Smugglivus Recs by Jim C. Hines

Welcome to Smugglivus 2017! Throughout this month, we will have guests – authors and bloggers alike – looking back at their favorite reads of 2017, looking forward to events and upcoming books in 2018, and more.

Our next Smugglivus guest is Jim C. Hines, Fantasy and Science Fiction author, writer of this year’s super fun Terminal Alliance

Please give it up for Jim!


Greetings, Smugglerteers! I don’t know about the rest of you, but I’ve found 2017 to be overwhelming in pretty much every way. From the maelstrom of U.S. politics to the power of the #MeToo movement to the outpouring of new Legendaries to catch in Pokemon Go, this year has been intense. If it weren’t for Black Panther coming out next year, I’d be tempted to sleep through 2018.

Instead, I’m gonna throw out some recommendations that help me recharge. Stories and creators who make me feel hopeful about the world, and energized to be a part of it. Starting with…

Hellspark, by Janet Kagan.

I never had the chance to meet Janet in person, but we corresponded when I was getting started as a writer. She was a warm and kind-hearted person, and that comes through in all of her work.

Hellspark is full of beautiful worldbuilding, delightful characters, and lots of linguistic and cultural science. On the planet Flashfever, where pretty much everything is bioelectric, trader and linguist Tocohl Sosumo and her joyfully childlike AI Maggie in are brought in to help determine whether the native sprookjes have their own language, which would prove their sentience. Oh, and also to solve a murder.

Sosumo is bright, capable, tough, thoughtful, and fun. The worldbuilding in this one makes me despair of my own writing ability. Kagan plunges you into the middle of a well-developed universe, and invites you along for the ride.

More than anything else, Kagan’s stories are full of love. Love of language and discovery and adventure, with powerful relationships and real friendships. She’s also the author of the Star Trek novel Uhura’s Song, and a novel-length collection of intertwined stories called Mirabile.

Steven Universe

This is a show that presents as fantasy before morphing into science fiction. It’s a team of superpowered women (the Crystal Gems) and the titular character Steven, who’s half-Gem, half-human. It’s got action and humor and music and surprisingly complex worldbuilding and relationships and character development. It’s a show that embraces diversity in multiple dimensions. It can be over-the-top goofy, then turn around and deliver stories as emotionally powerful as anything on television.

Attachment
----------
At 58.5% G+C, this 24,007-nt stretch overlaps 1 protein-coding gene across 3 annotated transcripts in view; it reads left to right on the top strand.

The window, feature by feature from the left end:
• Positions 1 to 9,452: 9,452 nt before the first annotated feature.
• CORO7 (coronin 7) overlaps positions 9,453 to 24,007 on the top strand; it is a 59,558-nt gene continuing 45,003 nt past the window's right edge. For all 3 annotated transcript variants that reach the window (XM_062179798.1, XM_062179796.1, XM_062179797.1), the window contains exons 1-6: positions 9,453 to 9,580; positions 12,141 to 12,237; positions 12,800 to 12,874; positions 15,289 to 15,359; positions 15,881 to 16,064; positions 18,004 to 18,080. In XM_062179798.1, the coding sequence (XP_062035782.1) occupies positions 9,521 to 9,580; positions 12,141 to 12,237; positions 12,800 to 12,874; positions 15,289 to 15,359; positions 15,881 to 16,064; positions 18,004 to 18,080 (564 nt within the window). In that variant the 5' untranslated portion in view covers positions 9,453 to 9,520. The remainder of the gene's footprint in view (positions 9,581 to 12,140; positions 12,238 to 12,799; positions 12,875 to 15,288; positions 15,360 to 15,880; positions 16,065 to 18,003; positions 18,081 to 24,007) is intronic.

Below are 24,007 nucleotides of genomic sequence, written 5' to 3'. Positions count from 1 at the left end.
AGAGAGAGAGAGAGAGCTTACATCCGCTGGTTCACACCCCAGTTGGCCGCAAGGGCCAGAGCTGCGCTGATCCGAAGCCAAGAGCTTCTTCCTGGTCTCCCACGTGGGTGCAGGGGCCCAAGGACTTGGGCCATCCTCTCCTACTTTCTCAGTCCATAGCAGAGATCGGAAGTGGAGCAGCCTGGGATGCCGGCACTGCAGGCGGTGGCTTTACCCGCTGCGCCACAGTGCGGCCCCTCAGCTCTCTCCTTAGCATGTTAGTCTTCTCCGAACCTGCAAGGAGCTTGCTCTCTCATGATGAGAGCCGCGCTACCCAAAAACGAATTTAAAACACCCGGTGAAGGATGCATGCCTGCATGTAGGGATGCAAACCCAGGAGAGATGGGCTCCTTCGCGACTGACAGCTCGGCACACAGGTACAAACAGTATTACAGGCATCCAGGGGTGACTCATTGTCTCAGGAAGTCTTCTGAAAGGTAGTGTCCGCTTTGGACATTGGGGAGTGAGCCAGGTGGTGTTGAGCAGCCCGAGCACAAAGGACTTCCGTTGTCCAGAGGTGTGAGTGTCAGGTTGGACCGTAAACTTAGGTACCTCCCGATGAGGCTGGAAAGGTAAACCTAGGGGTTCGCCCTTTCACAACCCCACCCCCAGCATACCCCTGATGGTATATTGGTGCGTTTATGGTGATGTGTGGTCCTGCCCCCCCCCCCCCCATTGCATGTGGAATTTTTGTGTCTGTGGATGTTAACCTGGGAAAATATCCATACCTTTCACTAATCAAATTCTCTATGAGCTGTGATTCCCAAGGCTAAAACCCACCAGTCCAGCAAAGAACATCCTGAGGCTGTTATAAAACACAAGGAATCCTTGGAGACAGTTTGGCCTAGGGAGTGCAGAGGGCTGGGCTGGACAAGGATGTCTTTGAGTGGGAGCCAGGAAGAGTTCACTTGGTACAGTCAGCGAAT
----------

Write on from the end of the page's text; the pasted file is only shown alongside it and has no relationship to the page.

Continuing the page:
There’s plenty of action, an evil space empire, monsters of the week, and lots of pulpy SF/F-style goodness, including a full-on dystopic society, clone-type servants, spaceships, robots, swords, teleportation platforms, an altered Earth, etc.

It’s also subversive and refreshing, challenging assumptions about family and romance and friendship and trust and gender and sexuality and beauty and love and so much more.

These characters have so much love and respect and affection for one another. Whether it’s everyone’s love and protectiveness for Steven, or Steven’s love for…well, pretty much everyone and everything, it all just makes me happy. Steven has a number of powers, but his faith and love are the strongest.

Which sounds totally cheesy, I know. But it’s not a naïve, happy, “love fixes everything!” show. Sometimes there’s a cost. Sometimes there’s pain. Sometimes there’s betrayal. Sometimes there’s loss and guilt and trauma. It’s the characters’ strength and love in the face of all this that makes the show so powerful and energizing.

That and the kick-ass songs.

Sensation Comics, Featuring Wonder Woman, Volume 1

I’ve never been an avid reader of comics. Then a few years ago, I discovered our local library had an extensive collection of comics available both in print and for electronic checkout, so I’ve been working to remedy that egregious gap in my education.

I liked the Wonder Woman film, but I love the Sensation Comics take on the character, written by comic book legend Gail Simone, among others.

This is a Wonder Woman whose true strength comes from hope and compassion and love. There are plenty of villains and battles and other comic book standards, but there’s also humor and light. In Wonder Woman, we get a character not darkened by cynicism or bitterness, but one who truly and unashamedly cares.

It’s refreshing, to say the least.


Those are my top recommendations. What would you suggest for people looking to recharge as we careen toward the new year?


Jim C. Hines’ latest book is Terminal Alliance, book one of the humorous SF “Janitors of the Post-Apocalypse” trilogy. He began his writing career with Goblin Quest, the tale of a nearsighted goblin runt and his pet fire-spider. Actor and author Wil Wheaton described the book as “too f***ing cool for words,” which is pretty much the Best Blurb Ever. He went on to write the Princess series of fairy tale retellings and the Magic ex Libris books, a modern-day fantasy series about a magic-wielding librarian, a dryad, a secret society founded by Johannes Gutenberg, a flaming spider, and an enchanted convertible. He’s also the author of the Fable Legends tie-in Blood of Heroes. His short fiction has appeared in more than 50 magazines and anthologies. Jim has not yet seen The Last Jedi, but is firmly pro-Porg.

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